The Passover feast and the Jewish calendar were based on the lunar months. The lunar months predate the calendar months, and therein lies the difficulty to reconcile them together.
Jesus died on the Passover, at the time of the full moon. That is why the darkness over the whole land for 3 hours at his crucifixion was miraculous, because a solar eclipse cannot occur at the full moon, but only a lunar eclipse is possible. (A solar eclipse is possible only during the "new moon", and covers only a relatively small portion of the earth. The historians in many parts of the world recorded the unusual darkness.)
When the sun was darkened in the middle of the day of Good Friday, the moon would have been on the opposite side of the earth.
Why is the Date of Easter so Important?
Finding the exact date of Easter is important, because so many other movable dates before and after Easter are determined by this date for the entire year. Here are some examples:
- Ash Wednesday - 6 and 1/2 weeks before
- Palm Sunday - a week before
- Good Friday - 2 days before
- Ascension Thursday - 40 days after Easter
- Pentecost Sunday (Whitsunday) - 7 weeks after Easter.
In some liturgies, there is a solemn announcement on the Epiphany (January 6th) of the major movable feasts for the rest of the upcoming year.
What I Would Like to See on Religious Calendars
Many religious denominations do not put the moon cycles in their calendars.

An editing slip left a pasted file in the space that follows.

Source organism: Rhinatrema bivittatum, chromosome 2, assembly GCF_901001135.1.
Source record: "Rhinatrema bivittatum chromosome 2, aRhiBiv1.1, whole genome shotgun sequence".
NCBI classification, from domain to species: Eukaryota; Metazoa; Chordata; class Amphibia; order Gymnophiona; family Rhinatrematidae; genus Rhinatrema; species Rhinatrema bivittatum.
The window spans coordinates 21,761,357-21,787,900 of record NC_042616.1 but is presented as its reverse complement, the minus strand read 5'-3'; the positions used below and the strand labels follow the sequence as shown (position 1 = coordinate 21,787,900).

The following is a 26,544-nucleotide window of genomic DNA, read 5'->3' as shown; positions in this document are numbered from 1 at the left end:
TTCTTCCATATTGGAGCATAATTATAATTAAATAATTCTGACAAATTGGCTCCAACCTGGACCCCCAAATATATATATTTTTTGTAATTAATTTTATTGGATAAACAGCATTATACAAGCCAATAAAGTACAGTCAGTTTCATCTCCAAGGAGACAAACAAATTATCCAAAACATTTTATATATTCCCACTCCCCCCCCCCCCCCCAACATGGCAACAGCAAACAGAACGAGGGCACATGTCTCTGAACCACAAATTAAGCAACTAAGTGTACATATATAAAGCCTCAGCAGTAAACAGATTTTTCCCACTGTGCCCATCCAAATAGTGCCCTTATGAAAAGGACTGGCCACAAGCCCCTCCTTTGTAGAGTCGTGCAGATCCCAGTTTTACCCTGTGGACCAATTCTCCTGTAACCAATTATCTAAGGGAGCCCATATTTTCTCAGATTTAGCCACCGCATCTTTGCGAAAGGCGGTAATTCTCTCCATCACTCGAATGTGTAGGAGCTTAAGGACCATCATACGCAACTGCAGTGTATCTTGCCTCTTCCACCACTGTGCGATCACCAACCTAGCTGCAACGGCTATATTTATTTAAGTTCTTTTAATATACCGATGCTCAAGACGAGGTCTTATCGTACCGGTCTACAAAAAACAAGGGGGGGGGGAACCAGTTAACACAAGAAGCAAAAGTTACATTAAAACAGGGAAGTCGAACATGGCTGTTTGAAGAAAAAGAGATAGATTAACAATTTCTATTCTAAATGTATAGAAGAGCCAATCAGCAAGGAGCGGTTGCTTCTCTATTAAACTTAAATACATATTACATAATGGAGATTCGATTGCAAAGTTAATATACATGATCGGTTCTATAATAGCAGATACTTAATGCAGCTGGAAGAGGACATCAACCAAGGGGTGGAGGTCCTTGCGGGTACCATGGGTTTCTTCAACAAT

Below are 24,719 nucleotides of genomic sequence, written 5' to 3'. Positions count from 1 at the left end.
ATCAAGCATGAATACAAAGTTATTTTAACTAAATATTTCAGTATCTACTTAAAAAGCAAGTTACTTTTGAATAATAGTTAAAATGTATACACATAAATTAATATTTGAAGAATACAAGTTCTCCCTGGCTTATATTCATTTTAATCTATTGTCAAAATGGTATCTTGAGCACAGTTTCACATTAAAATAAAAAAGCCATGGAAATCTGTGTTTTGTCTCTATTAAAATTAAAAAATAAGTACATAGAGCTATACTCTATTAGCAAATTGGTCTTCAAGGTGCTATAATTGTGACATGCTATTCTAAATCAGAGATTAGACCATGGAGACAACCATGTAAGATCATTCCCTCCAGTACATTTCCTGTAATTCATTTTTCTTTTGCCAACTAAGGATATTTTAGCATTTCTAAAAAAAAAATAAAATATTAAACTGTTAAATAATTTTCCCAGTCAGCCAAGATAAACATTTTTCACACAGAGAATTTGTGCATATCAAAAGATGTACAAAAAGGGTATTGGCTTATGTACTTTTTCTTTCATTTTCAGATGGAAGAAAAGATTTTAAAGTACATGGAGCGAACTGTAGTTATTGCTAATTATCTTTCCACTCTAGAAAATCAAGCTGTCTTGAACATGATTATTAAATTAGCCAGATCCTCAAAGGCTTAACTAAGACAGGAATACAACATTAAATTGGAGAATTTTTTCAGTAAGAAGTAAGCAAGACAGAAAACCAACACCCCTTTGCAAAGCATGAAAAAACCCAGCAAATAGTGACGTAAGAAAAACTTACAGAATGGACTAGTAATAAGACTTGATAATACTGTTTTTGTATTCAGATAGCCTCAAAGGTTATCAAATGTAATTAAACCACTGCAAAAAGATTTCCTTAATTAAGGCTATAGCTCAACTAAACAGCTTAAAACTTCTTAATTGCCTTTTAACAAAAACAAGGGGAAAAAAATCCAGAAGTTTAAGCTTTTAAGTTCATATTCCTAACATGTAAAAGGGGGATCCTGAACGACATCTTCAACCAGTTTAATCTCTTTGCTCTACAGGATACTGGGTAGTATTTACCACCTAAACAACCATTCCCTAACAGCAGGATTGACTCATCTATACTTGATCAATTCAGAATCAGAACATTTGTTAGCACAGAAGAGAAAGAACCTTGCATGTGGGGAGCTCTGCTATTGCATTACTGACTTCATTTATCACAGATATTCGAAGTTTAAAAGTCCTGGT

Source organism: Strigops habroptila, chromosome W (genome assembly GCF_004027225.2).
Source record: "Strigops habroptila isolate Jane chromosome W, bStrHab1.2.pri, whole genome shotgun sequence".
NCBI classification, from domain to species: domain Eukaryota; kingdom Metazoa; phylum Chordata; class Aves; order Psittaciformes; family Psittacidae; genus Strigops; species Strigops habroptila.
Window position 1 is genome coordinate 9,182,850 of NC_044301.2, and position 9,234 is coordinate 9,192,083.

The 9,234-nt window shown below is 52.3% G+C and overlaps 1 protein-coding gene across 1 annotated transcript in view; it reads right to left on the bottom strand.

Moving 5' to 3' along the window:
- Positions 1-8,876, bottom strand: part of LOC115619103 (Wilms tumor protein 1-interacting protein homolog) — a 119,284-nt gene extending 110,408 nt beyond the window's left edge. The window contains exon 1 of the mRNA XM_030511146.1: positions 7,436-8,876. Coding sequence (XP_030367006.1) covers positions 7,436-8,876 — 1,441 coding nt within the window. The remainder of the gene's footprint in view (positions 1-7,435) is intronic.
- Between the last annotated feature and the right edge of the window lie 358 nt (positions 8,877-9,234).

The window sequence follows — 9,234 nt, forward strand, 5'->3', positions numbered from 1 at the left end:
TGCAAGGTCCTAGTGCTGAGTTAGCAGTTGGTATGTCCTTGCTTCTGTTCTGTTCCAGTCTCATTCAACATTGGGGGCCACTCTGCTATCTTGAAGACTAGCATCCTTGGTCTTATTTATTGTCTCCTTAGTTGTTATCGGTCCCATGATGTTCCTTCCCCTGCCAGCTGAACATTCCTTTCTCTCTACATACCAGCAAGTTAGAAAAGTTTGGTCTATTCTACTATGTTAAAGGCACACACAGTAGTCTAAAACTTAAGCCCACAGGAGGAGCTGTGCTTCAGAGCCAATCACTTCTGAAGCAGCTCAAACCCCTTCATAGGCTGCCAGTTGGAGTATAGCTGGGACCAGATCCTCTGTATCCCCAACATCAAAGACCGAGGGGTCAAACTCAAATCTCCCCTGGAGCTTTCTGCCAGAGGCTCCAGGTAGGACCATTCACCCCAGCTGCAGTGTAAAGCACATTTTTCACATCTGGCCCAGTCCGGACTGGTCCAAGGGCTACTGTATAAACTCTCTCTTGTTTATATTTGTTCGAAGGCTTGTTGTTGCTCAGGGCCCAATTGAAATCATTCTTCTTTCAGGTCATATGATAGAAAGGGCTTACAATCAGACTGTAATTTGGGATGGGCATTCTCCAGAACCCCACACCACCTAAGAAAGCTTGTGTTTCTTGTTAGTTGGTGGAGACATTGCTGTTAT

I would like to see the cycles of the moon, put on calendars if possible, because so much of the liturgical year is based on the phases of the moon.
Many times I have to also consult a secular calendar to find when the full moon is.
In Genesis Chapter 1, we read that on the fourth day of creation, God devoted the whole day to setting the sun, moon and stars in the sky,
- to separate the day from the night,
- to mark off the seasons, days, and years,
- and to shine down on the earth
And after God is finished speaking, the writer repeats this again. (Genesis 1:14-18)
Could the Date Calculation of Celebrating Easter Ever Change?
Here on earth, possibly. If so, it would be most likely done by the hand of God. And most likely, at the end of the world.
God announced at the beginning of the world, "While the earth remains, seedtime and harvest, cold and heat, summer and winter, day and night, shall not cease.” (Genesis 8:22)
God also "changes times and seasons; he removes kings and sets up kings; he gives wisdom to the wise and knowledge to those who have understanding; " (Daniel 2:22)
In Heaven, there are no clocks, no need for sun or moon.
The Resurrection is an eternal event, which happened in our time.
God rules over seasons, sun, moon, and stars. God can cause major poles shifts and major earth changes.
In the past, God delivered the Israelite nation who obeyed his Passover commands by miraculous signs of plagues, darkness, and death to many Egyptians, and led them miraculously through the Red Sea to safety.
His Son Jesus died on the cross to free us from a worse bondage to the devil and sin.
So God can yet again deliver his faithful people from the hands of the devils and wicked people.
So that his people will be able to stand and look up (Luke 21:28) and rejoice at the fall of Babylon (which is a symbol of a powerful but wicked society and government) and their safe deliverance. (Matthew 24, Luke 21, Revelation 18).
In Luke 21:25-26, and especially in Matthew 24:29, Jesus foretells changes in the sun, moon, stars, and the heavens.
After all, God is in control.
Thank your stars He is.